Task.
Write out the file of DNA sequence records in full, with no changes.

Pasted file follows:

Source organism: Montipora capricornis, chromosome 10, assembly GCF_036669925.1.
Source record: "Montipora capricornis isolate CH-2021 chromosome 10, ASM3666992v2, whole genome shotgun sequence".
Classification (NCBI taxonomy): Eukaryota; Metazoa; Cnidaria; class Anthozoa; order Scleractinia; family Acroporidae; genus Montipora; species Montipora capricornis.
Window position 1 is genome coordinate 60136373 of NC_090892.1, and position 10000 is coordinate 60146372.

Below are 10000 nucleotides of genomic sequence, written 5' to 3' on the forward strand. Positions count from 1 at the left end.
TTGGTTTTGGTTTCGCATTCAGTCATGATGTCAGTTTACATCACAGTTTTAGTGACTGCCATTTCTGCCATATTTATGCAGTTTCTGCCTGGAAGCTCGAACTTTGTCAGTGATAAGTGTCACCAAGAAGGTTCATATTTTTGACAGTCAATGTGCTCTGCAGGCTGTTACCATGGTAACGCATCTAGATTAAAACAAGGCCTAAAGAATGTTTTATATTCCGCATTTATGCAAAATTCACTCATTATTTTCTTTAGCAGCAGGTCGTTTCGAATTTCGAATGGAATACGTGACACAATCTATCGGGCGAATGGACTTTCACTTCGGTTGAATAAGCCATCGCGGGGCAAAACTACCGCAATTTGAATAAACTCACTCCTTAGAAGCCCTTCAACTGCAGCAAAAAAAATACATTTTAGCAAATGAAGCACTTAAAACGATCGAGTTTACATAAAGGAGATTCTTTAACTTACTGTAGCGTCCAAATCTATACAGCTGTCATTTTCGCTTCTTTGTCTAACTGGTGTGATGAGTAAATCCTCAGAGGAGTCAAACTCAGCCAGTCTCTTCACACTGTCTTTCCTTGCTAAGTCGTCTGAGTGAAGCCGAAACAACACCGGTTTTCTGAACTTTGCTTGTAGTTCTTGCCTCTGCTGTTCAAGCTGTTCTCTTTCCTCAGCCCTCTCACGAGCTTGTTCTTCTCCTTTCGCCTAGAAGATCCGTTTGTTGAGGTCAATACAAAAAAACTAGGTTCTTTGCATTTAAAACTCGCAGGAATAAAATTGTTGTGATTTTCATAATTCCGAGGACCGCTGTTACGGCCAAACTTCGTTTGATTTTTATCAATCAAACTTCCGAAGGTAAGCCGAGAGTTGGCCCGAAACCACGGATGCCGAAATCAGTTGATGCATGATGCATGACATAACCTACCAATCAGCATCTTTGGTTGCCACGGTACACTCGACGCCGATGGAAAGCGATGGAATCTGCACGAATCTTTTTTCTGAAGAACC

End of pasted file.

Source organism: Montipora capricornis, chromosome 10, assembly GCF_036669925.1.
Source record: "Montipora capricornis isolate CH-2021 chromosome 10, ASM3666992v2, whole genome shotgun sequence".
Classification (NCBI taxonomy): Eukaryota; Metazoa; Cnidaria; class Anthozoa; order Scleractinia; family Acroporidae; genus Montipora; species Montipora capricornis.
Window position 1 is genome coordinate 60136373 of NC_090892.1, and position 10000 is coordinate 60146372.

Below are 10000 nucleotides of genomic sequence, written 5' to 3' on the forward strand. Positions count from 1 at the left end.
TTGGTTTTGGTTTCGCATTCAGTCATGATGTCAGTTTACATCACAGTTTTAGTGACTGCCATTTCTGCCATATTTATGCAGTTTCTGCCTGGAAGCTCGAACTTTGTCAGTGATAAGTGTCACCAAGAAGGTTCATATTTTTGACAGTCAATGTGCTCTGCAGGCTGTTACCATGGTAACGCATCTAGATTAAAACAAGGCCTAAAGAATGTTTTATATTCCGCATTTATGCAAAATTCACTCATTATTTTCTTTAGCAGCAGGTCGTTTCGAATTTCGAATGGAATACGTGACACAATCTATCGGGCGAATGGACTTTCACTTCGGTTGAATAAGCCATCGCGGGGCAAAACTACCGCAATTTGAATAAACTCACTCCTTAGAAGCCCTTCAACTGCAGCAAAAAAAATACATTTTAGCAAATGAAGCACTTAAAACGATCGAGTTTACATAAAGGAGATTCTTTAACTTACTGTAGCGTCCAAATCTATACAGCTGTCATTTTCGCTTCTTTGTCTAACTGGTGTGATGAGTAAATCCTCAGAGGAGTCAAACTCAGCCAGTCTCTTCACACTGTCTTTCCTTGCTAAGTCGTCTGAGTGAAGCCGAAACAACACCGGTTTTCTGAACTTTGCTTGTAGTTCTTGCCTCTGCTGTTCAAGCTGTTCTCTTTCCTCAGCCCTCTCACGAGCTTGTTCTTCTCCTTTCGCCTAGAAGATCCGTTTGTTGAGGTCAATACAAAAAAACTAGGTTCTTTGCATTTAAAACTCGCAGGAATAAAATTGTTGTGATTTTCATAATTCCGAGGACCGCTGTTACGGCCAAACTTCGTTTGATTTTTATCAATCAAACTTCCGAAGGTAAGCCGAGAGTTGGCCCGAAACCACGGATGCCGAAATCAGTTGATGCATGATGCATGACATAACCTACCAATCAGCATCTTTGGTTGCCACGGTACACTCGACGCCGATGGAAAGCGATGGAATCTGCACGAATCTTTTTTCTGAAGAACC